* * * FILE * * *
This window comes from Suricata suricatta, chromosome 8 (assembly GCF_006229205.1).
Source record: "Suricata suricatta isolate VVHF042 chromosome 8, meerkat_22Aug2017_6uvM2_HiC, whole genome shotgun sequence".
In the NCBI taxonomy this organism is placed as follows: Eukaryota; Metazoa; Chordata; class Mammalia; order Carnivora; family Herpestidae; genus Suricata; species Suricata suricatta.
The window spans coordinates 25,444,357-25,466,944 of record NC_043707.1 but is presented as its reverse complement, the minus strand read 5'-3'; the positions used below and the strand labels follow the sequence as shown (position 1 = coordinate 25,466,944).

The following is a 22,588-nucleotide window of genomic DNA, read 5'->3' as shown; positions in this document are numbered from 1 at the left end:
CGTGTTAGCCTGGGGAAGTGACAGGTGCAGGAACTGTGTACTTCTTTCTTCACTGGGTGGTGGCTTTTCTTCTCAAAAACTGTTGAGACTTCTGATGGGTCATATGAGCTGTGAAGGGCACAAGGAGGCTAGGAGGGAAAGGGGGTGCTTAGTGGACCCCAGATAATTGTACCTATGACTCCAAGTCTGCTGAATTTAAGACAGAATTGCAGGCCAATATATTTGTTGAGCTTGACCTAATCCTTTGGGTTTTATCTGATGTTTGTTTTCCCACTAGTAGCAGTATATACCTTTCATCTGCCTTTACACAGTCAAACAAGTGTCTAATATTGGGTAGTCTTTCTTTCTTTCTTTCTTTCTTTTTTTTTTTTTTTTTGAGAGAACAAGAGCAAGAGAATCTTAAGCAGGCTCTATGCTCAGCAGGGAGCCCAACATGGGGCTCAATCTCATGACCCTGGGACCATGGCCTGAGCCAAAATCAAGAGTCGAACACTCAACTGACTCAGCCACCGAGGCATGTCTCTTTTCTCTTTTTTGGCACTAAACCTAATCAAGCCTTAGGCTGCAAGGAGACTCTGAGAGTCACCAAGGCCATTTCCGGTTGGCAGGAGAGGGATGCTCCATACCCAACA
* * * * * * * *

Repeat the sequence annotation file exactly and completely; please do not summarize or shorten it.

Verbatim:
This window comes from Suricata suricatta, chromosome 8 (assembly GCF_006229205.1).
Source record: "Suricata suricatta isolate VVHF042 chromosome 8, meerkat_22Aug2017_6uvM2_HiC, whole genome shotgun sequence".
In the NCBI taxonomy this organism is placed as follows: Eukaryota; Metazoa; Chordata; class Mammalia; order Carnivora; family Herpestidae; genus Suricata; species Suricata suricatta.
The window spans coordinates 25,444,357-25,466,944 of record NC_043707.1 but is presented as its reverse complement, the minus strand read 5'-3'; the positions used below and the strand labels follow the sequence as shown (position 1 = coordinate 25,466,944).

The following is a 22,588-nucleotide window of genomic DNA, read 5'->3' as shown; positions in this document are numbered from 1 at the left end:
CGTGTTAGCCTGGGGAAGTGACAGGTGCAGGAACTGTGTACTTCTTTCTTCACTGGGTGGTGGCTTTTCTTCTCAAAAACTGTTGAGACTTCTGATGGGTCATATGAGCTGTGAAGGGCACAAGGAGGCTAGGAGGGAAAGGGGGTGCTTAGTGGACCCCAGATAATTGTACCTATGACTCCAAGTCTGCTGAATTTAAGACAGAATTGCAGGCCAATATATTTGTTGAGCTTGACCTAATCCTTTGGGTTTTATCTGATGTTTGTTTTCCCACTAGTAGCAGTATATACCTTTCATCTGCCTTTACACAGTCAAACAAGTGTCTAATATTGGGTAGTCTTTCTTTCTTTCTTTCTTTCTTTTTTTTTTTTTTTTTGAGAGAACAAGAGCAAGAGAATCTTAAGCAGGCTCTATGCTCAGCAGGGAGCCCAACATGGGGCTCAATCTCATGACCCTGGGACCATGGCCTGAGCCAAAATCAAGAGTCGAACACTCAACTGACTCAGCCACCGAGGCATGTCTCTTTTCTCTTTTTTGGCACTAAACCTAATCAAGCCTTAGGCTGCAAGGAGACTCTGAGAGTCACCAAGGCCATTTCCGGTTGGCAGGAGAGGGATGCTCCATACCCAACA